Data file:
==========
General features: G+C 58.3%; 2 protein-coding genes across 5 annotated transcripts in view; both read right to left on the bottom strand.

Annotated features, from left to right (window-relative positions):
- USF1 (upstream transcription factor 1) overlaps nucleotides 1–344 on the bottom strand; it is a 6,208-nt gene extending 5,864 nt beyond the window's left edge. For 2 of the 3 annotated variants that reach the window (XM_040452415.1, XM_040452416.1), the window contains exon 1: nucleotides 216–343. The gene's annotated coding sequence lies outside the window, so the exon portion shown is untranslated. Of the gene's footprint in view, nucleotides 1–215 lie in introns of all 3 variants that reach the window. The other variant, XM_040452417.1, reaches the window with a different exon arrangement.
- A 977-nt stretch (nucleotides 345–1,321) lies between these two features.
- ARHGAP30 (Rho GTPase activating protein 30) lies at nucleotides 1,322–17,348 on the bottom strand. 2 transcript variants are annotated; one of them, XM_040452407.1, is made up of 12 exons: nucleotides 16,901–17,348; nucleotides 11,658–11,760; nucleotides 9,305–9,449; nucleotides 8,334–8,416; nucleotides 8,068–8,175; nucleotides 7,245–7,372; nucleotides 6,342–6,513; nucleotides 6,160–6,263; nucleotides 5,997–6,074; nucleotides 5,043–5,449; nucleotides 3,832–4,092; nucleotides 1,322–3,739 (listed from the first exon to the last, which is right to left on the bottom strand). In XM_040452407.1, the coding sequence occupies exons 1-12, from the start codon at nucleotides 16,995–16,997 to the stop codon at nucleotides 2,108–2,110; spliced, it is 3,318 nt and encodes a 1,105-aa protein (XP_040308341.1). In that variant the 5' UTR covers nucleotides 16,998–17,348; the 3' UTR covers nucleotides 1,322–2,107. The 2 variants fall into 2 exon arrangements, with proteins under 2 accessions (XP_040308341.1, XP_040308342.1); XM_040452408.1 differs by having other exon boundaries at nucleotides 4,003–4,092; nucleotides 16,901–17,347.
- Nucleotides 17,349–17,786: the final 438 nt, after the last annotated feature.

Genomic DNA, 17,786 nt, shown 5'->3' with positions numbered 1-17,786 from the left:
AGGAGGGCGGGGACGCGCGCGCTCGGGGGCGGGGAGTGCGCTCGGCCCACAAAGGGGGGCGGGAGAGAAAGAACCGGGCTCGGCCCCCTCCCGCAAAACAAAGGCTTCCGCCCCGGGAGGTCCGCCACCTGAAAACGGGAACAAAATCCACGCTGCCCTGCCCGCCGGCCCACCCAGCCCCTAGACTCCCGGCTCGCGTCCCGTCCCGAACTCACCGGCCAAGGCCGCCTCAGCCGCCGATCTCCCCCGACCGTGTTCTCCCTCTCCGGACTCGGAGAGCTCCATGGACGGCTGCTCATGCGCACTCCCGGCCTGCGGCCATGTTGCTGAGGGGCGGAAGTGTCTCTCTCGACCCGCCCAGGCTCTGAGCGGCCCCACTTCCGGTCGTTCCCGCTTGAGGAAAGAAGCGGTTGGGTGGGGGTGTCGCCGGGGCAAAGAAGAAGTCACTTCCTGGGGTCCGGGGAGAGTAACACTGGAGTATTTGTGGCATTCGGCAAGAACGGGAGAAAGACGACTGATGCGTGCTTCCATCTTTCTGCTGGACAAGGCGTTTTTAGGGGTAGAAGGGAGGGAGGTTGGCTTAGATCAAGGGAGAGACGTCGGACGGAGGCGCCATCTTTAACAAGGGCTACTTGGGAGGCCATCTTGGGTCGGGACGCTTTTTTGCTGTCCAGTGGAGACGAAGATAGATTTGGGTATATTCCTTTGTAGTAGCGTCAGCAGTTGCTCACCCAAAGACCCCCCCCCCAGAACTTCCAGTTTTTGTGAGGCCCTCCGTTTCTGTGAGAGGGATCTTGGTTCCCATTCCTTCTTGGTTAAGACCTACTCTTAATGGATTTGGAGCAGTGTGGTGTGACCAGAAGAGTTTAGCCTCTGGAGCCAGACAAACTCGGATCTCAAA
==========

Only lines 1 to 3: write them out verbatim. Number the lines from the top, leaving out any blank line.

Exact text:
General features: G+C 58.3%; 2 protein-coding genes across 5 annotated transcripts in view; both read right to left on the bottom strand.

Annotated features, from left to right (window-relative positions):
- USF1 (upstream transcription factor 1) overlaps nucleotides 1–344 on the bottom strand; it is a 6,208-nt gene extending 5,864 nt beyond the window's left edge. For 2 of the 3 annotated variants that reach the window (XM_040452415.1, XM_040452416.1), the window contains exon 1: nucleotides 216–343. The gene's annotated coding sequence lies outside the window, so the exon portion shown is untranslated. Of the gene's footprint in view, nucleotides 1–215 lie in introns of all 3 variants that reach the window. The other variant, XM_040452417.1, reaches the window with a different exon arrangement.